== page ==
Thursday, July 06, 2006

Rebates are not "reform"

The major sticking point in New Jersey's soon-to-be gone budget impasse was Assembly Democrats' insistence that 100% of the revenue received as a result of the proposed increase in the state sales tax be dedicated to "property tax reform." Democrats want to be in the position to give taxpayers a larger property tax rebate so that they can claim victory in the battle to reform the property tax system.

But is a property tax rebate, funded through a sales tax increase, really reform? Or is it, in a way, robbing Peter to pay Paul? Raising taxes just so the government can give more money back at the end of the year is somewhat perverse. Why not just let the taxpayers keep their money in the first place, instead of loaning it to the government in hopes that they will get it back?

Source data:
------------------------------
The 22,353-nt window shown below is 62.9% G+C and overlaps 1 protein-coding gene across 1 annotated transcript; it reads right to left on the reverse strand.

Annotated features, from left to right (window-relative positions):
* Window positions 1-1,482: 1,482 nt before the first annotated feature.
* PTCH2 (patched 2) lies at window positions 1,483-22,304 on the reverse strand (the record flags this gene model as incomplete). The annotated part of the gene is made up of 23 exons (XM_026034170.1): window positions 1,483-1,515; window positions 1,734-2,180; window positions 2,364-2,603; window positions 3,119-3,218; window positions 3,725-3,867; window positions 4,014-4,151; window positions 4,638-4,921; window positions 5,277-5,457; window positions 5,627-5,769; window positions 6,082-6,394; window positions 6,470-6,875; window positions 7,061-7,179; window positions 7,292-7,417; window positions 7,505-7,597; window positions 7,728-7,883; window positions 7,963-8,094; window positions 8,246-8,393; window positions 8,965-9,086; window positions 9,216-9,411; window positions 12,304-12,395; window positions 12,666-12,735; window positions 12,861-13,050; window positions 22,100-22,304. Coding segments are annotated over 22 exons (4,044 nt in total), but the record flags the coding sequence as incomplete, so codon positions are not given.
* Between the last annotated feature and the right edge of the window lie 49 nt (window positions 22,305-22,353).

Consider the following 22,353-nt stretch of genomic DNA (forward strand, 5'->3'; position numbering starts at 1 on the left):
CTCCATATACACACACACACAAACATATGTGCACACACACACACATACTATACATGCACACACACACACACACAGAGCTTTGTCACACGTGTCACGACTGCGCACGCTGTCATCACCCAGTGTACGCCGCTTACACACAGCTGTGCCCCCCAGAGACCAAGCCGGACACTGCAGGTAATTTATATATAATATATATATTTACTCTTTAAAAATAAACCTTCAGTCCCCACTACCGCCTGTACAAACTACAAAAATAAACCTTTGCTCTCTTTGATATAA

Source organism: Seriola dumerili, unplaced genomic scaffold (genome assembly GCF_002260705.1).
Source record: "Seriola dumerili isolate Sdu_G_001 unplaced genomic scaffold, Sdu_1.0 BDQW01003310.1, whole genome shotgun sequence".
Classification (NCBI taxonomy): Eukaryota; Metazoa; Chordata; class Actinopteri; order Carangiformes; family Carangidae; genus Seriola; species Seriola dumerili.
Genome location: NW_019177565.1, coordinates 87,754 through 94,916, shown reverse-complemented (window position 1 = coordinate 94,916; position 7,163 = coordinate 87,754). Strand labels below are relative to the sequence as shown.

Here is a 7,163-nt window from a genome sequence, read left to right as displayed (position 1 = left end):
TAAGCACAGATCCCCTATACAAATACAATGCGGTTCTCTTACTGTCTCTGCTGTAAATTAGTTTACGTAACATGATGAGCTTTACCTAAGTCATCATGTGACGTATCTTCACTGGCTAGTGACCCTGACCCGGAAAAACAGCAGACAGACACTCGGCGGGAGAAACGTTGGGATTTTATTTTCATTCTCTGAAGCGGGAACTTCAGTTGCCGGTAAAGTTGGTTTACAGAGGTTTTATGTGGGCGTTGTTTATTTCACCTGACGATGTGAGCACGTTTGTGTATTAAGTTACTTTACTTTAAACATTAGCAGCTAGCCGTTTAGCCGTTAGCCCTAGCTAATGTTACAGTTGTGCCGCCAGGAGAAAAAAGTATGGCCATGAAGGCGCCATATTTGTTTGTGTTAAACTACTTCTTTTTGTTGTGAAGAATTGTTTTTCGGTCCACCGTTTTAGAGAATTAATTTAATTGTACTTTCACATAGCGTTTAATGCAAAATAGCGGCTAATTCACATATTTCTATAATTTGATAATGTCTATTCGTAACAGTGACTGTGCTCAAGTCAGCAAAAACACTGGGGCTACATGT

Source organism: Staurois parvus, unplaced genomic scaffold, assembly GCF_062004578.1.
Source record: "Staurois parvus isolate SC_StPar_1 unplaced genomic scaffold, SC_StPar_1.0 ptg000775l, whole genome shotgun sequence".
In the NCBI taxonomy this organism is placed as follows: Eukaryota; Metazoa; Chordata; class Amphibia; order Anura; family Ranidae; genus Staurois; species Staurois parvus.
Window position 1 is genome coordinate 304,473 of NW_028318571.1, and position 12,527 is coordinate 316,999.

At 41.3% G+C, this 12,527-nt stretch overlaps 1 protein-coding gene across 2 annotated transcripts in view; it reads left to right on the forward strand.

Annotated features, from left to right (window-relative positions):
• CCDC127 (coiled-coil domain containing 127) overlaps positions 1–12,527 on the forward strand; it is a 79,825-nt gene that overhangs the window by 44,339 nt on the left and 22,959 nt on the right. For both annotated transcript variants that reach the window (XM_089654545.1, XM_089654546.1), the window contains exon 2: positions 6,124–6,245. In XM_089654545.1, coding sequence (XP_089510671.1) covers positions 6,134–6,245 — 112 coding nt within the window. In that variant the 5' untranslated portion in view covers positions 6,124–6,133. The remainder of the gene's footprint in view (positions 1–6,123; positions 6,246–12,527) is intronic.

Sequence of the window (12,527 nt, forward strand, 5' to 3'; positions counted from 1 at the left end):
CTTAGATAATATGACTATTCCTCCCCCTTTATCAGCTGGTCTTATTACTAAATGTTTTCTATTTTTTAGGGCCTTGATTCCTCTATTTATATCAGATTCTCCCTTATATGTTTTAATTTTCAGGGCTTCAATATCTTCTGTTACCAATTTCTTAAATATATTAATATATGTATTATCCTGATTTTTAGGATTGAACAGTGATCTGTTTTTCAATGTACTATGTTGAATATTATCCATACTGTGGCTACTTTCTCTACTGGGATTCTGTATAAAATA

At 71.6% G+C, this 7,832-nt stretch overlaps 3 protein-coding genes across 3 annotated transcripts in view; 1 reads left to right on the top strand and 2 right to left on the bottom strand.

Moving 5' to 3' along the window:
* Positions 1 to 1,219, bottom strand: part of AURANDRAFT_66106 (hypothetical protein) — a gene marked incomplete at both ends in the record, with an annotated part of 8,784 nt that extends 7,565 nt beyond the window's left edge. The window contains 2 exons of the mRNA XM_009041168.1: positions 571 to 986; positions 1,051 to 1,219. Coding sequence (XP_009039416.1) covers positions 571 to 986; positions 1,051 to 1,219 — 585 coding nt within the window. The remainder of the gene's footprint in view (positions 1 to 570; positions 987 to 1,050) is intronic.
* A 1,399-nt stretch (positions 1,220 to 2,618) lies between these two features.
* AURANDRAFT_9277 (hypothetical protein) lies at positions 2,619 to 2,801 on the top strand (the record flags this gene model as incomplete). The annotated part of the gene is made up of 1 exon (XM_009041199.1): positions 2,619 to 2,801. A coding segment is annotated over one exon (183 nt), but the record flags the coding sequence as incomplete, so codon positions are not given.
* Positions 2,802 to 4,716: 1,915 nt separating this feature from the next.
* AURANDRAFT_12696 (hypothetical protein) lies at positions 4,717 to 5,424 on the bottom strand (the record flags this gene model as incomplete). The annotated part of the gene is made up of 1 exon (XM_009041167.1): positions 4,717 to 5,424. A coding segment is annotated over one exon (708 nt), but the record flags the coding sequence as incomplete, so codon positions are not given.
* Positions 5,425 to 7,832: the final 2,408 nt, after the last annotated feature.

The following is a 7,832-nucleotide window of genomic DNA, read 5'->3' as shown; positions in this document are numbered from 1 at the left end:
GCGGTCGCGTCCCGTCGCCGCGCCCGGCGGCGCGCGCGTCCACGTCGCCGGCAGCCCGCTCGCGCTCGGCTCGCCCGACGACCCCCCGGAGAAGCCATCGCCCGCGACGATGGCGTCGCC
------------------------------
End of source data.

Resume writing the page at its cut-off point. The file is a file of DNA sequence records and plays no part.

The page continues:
What's more perverse is the laughable notion that increasing property tax rebates is actually a reform of the property tax system in this state. The only way to obtain meaningful property tax reform is by reforming the counties, municipalities and school systems that depend on property taxes for their operating revenue.

If only the Democrats would stop the games and actually work towards reform.

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